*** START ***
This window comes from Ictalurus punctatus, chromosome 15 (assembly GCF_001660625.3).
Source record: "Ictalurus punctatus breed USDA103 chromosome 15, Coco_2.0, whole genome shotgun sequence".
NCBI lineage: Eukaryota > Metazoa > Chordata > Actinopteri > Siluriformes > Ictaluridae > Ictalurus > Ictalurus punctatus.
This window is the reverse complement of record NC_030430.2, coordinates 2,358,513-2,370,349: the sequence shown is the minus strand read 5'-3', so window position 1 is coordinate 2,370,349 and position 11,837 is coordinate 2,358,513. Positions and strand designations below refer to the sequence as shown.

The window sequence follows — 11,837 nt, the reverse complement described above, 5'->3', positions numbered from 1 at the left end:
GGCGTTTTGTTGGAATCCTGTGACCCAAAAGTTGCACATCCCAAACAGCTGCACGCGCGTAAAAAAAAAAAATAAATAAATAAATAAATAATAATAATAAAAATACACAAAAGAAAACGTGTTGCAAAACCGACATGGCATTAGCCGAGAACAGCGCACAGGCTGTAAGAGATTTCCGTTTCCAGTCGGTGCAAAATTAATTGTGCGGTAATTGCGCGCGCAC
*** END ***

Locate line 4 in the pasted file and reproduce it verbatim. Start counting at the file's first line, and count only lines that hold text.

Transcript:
This window is the reverse complement of record NC_030430.2, coordinates 2,358,513-2,370,349: the sequence shown is the minus strand read 5'-3', so window position 1 is coordinate 2,370,349 and position 11,837 is coordinate 2,358,513. Positions and strand designations below refer to the sequence as shown.